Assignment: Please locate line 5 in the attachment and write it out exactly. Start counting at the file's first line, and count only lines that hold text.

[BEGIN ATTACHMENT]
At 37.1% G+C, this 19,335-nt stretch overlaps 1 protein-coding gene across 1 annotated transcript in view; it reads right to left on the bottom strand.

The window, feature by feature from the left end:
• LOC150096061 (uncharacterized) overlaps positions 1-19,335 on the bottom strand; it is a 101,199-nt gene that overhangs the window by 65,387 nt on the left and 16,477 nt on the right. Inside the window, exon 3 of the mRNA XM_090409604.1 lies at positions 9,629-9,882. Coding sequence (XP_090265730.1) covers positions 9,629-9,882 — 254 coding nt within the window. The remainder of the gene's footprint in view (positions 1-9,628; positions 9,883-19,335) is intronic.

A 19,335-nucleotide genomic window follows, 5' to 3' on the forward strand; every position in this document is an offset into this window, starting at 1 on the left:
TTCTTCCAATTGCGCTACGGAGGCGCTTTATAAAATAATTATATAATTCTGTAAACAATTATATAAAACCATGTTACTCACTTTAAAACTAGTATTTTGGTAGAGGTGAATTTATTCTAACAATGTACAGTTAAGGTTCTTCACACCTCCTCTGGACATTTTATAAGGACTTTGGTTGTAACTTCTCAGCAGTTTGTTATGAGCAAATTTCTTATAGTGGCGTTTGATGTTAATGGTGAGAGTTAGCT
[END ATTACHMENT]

TTCTTCCAATTGCGCTACGGAGGCGCTTTATAAAATAATTATATAATTCTGTAAACAATTATATAAAACCATGTTACTCACTTTAAAACTAGTATTTTGGTAGAGGTGAATTTATTCTAACAATGTACAGTTAAGGTTCTTCACACCTCCTCTGGACATTTTATAAGGACTTTGGTTGTAACTTCTCAGCAGTTTGTTATGAGCAAATTTCTTATAGTGGCGTTTGATGTTAATGGTGAGAGTTAGCT